The Izakaya Pop-Up will offer seatings at 5 and 7 p.m. Sunday, April 9, at Gan Shan Station, 143 Charlotte St. Tickets are $60 per person, plus tax and gratuity. To make reservations, visit

Revelry: Downtown Food Truck Rally

The Grubbery Food Truck, Sunshine Sammies, the Purple People Feeder and Shakti Shiva are among local vendors participating at this year’s Revelry: Downtown Food Truck Rally. The all-day event takes place at the Asheville Masonic Temple on Saturday, April 8. Local beers from the Asheville Brewers Alliance will be for sale as will cocktails prepared and served by Sovereign Remedies’ bar staff. Entertainment will include live music and stand-up comedy, and there will be face painting and a bounce house for kids. Proceeds from the event will benefit local nonprofits Brother Wolf Animal Rescue and Our VOICE rape crisis service.

Revelry: Downtown Food Truck Rally runs 11:30 a.m.-8:30 p.m. Saturday, April 8, at the Asheville Masonic Temple, 80 Broadway. Ticket options include $10 general admission or the $35 Movable Feast, which comes with samples from each truck plus dessert and a drink. Parking will be available at Hometrust Bank, Four Points by Sheraton and Renaissance Asheville Hotel. For details on handicapped parking, call 828-226-2810. For tickets and additional information, visit


Nectar at 853 Merrimon Ave. and Bandidos Latin Kitchen at 697 Haywood St. have both recently closed. On Wednesday, March 17, Nectar posted a farewell status on its Facebook page that read: “Hello Asheville, Nectar Cafe is officially closed. Thank You for all the support. … Cool things coming soon to 853 Merrimon Ave.” On Friday, March 15, Bandidos posted a brief farewell on its Facebook page as well that read, “Goodbye friends.” Neither business owner was available for comment.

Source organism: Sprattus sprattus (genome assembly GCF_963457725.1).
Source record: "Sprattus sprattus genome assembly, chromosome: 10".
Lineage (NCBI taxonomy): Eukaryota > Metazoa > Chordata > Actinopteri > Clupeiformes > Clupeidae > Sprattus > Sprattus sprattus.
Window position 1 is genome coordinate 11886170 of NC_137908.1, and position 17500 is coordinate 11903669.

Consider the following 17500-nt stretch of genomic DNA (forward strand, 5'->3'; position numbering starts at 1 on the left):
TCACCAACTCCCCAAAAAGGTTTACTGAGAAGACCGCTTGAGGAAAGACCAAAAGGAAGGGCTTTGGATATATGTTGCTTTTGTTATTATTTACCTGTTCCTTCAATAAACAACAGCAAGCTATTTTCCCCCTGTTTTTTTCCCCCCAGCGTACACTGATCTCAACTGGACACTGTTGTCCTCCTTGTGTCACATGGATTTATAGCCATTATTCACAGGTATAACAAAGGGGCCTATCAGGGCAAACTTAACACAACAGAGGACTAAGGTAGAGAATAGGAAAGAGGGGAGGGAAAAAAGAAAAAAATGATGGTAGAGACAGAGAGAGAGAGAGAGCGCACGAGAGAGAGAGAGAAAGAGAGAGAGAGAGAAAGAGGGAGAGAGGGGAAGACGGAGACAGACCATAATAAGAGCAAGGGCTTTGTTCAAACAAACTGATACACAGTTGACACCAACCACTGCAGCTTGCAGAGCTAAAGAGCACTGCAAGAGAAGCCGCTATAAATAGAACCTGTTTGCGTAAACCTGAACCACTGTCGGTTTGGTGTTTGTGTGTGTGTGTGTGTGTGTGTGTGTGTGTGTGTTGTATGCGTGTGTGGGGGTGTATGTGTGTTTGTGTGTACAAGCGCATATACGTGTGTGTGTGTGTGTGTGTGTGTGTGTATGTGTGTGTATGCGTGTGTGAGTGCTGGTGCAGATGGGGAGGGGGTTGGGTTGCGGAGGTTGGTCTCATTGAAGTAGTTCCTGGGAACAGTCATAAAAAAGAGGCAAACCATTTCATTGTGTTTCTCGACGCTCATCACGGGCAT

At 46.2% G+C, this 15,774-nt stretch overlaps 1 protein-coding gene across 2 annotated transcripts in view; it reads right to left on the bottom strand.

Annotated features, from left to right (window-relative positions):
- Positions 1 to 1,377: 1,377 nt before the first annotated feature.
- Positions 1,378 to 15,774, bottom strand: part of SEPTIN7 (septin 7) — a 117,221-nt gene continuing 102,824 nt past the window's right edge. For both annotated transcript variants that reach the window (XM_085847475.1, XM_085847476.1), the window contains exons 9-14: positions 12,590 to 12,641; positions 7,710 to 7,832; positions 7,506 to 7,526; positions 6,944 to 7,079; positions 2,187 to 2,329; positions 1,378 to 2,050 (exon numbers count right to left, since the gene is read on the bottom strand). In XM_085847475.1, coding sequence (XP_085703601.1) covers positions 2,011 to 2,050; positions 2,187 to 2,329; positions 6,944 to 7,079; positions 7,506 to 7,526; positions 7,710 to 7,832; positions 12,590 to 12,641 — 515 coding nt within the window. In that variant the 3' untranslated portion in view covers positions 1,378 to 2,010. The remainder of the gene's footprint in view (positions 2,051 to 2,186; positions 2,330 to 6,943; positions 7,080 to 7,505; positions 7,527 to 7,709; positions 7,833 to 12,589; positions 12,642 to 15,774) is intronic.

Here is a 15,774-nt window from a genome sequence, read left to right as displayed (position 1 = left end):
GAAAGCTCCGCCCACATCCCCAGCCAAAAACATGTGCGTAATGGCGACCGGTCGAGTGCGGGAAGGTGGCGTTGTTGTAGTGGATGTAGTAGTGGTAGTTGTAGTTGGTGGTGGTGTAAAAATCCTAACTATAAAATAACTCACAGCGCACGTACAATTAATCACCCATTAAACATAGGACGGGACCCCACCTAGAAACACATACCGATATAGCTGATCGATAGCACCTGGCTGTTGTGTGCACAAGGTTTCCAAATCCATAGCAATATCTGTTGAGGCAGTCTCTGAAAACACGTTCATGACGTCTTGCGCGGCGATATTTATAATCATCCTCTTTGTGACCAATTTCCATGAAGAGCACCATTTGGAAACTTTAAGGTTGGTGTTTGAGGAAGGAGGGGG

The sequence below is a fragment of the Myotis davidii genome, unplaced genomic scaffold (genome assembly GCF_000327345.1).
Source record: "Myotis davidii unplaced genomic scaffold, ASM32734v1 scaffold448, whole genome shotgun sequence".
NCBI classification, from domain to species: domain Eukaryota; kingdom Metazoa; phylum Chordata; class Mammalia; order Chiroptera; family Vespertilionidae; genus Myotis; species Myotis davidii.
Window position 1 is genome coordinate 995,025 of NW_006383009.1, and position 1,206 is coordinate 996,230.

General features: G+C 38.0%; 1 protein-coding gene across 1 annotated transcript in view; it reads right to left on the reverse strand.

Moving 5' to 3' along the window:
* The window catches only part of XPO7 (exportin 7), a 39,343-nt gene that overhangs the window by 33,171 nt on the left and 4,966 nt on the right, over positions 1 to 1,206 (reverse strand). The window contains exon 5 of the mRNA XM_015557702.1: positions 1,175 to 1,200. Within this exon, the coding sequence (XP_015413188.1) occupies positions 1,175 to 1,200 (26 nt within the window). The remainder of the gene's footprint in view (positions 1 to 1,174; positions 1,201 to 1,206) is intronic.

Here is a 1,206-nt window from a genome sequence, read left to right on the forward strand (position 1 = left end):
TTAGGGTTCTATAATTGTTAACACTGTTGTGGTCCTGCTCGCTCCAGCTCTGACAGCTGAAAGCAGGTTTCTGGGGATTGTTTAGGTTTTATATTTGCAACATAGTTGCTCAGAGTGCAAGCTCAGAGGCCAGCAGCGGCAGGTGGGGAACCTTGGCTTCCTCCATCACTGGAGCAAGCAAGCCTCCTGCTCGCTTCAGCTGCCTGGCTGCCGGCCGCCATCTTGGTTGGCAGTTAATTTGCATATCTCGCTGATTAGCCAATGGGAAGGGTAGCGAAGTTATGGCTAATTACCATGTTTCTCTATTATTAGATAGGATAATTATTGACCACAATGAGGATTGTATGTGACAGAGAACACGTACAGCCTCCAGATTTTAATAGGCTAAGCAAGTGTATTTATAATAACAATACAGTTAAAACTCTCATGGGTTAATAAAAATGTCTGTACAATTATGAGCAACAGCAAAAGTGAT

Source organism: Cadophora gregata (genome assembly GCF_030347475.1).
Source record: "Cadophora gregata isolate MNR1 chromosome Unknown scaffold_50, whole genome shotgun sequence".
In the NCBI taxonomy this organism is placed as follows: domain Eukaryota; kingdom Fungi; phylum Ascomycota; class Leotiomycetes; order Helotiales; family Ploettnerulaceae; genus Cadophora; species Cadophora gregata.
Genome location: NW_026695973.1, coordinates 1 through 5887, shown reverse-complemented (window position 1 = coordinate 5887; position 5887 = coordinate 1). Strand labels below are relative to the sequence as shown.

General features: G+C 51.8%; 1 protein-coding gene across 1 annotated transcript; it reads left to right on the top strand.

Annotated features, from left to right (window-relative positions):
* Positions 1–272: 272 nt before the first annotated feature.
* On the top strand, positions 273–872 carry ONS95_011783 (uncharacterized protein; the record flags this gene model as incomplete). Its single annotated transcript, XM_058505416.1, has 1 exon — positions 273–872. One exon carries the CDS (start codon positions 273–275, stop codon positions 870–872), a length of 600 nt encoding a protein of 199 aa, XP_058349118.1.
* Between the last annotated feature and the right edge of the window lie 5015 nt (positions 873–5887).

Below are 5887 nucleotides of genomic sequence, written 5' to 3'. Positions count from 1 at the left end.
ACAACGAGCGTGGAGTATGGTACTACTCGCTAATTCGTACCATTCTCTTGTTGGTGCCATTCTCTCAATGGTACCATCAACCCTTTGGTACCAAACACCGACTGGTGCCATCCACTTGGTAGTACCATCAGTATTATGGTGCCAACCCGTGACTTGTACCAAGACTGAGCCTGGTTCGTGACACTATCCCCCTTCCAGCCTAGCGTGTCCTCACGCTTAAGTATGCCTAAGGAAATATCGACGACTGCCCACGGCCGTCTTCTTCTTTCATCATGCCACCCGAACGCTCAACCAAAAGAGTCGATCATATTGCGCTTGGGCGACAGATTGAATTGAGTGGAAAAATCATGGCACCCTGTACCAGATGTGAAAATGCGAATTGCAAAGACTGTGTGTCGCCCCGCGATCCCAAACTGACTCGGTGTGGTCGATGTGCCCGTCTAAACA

Thanks for reading through to the end…

We share your inclination to get the whole story. For the past 25 years, Xpress has been committed to in-depth, balanced reporting about the greater Asheville area. We want everyone to have access to our stories. That’s a big part of why we've never charged for the paper or put up a paywall.

We’re pretty sure that you know journalism faces big challenges these days. Advertising no longer pays the whole cost. Media outlets around the country are asking their readers to chip in. Xpress needs help, too. We hope you’ll consider signing up to be a member of Xpress. For as little as $5 a month — the cost of a craft beer or kombucha — you can help keep local journalism strong. It only takes a moment.

About Thomas Calder
Thomas Calder received his MFA in Fiction from the University of Houston's Creative Writing Program. His writing has appeared in Gulf Coast, the Miracle Monocle, Juked and elsewhere. His debut novel, The Wind Under the Door, is now available.

Before you comment

The comments section is here to provide a platform for civil dialogue on the issues we face together as a local community. Xpress is committed to offering this platform for all voices, but when the tone of the discussion gets nasty or strays off topic, we believe many people choose not to participate. Xpress editors are determined to moderate comments to ensure a constructive interchange is maintained. All comments judged not to be in keeping with the spirit of civil discourse will be removed and repeat violators will be banned. See here for our terms of service. Thank you for being part of this effort to promote respectful discussion.

Leave a Reply

To leave a reply you may Login with your Mountain Xpress account, connect socially or enter your name and e-mail. Your e-mail address will not be published. All fields are required.